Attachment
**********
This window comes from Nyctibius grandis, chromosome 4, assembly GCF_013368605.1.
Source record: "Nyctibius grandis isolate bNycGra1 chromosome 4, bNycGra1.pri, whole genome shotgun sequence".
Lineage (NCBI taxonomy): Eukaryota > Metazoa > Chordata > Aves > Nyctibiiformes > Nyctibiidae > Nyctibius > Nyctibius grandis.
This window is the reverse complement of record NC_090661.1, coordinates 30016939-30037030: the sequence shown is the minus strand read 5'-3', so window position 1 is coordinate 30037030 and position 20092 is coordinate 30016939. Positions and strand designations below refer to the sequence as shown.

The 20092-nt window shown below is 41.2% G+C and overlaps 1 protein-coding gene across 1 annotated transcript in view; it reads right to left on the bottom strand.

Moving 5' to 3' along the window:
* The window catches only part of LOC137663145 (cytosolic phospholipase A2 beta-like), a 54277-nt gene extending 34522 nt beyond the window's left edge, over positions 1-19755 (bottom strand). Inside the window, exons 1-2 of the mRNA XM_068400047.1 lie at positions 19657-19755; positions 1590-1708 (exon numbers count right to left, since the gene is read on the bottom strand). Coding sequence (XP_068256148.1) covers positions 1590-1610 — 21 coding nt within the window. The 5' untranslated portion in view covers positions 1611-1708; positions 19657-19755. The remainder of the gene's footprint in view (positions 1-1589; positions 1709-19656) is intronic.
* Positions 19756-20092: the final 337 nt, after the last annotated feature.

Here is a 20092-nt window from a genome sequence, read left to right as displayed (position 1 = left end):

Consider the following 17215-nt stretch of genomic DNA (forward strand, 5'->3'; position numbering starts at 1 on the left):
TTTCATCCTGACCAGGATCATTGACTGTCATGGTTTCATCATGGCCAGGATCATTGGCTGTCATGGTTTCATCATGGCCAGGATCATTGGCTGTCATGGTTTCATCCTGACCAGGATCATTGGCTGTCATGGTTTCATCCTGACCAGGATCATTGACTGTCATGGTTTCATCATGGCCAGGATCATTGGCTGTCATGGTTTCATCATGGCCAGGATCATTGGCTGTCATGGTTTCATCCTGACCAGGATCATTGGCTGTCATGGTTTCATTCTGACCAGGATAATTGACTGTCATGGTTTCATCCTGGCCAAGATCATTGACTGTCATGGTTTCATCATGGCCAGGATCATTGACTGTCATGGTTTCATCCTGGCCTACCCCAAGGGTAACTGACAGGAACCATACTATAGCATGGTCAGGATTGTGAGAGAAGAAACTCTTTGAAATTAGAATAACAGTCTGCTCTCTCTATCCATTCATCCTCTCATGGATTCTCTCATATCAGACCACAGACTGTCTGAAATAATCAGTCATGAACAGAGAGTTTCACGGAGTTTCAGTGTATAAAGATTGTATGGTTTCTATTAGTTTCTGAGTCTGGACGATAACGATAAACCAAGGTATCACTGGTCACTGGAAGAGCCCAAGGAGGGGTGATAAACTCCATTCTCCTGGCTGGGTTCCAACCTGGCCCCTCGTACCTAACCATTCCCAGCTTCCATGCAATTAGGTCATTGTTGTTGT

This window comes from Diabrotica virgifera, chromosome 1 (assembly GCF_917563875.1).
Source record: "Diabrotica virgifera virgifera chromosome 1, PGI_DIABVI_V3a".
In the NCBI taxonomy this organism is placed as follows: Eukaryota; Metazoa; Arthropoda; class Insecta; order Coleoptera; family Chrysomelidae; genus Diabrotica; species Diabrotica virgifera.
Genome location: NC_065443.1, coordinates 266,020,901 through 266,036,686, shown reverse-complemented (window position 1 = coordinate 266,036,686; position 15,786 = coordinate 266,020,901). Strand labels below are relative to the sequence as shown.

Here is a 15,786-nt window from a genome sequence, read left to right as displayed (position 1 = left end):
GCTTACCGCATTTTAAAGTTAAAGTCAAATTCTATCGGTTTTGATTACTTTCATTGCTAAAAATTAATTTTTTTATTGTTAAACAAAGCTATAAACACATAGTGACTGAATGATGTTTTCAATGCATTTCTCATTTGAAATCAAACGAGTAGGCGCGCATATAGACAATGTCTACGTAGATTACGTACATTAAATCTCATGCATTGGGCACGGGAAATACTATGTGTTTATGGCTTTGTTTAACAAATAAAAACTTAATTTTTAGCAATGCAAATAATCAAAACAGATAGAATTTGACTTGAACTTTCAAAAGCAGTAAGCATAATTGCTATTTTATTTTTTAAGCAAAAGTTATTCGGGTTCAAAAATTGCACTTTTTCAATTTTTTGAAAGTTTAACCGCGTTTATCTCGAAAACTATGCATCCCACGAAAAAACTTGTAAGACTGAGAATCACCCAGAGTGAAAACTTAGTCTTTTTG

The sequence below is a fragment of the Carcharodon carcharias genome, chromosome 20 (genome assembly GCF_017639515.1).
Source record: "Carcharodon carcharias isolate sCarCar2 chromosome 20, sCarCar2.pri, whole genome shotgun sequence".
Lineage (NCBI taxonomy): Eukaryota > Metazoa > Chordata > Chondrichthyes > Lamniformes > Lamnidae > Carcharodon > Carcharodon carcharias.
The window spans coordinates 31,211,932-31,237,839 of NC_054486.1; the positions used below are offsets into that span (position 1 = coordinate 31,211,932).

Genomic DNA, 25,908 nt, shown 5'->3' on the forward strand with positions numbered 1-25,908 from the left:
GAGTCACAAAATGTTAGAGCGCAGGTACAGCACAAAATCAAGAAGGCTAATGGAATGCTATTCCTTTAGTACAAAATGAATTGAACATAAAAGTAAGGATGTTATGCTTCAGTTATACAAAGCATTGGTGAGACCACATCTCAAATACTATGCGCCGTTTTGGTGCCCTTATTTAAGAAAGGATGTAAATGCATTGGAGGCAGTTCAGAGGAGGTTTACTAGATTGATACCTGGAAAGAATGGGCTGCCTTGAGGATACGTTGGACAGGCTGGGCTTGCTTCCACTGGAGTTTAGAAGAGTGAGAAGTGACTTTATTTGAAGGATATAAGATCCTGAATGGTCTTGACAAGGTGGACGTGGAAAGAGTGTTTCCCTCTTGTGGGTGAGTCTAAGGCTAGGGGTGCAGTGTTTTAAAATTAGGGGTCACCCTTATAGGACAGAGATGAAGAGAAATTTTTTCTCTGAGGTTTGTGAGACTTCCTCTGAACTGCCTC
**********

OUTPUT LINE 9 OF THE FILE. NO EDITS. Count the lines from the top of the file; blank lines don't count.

Here is a 20092-nt window from a genome sequence, read left to right as displayed (position 1 = left end):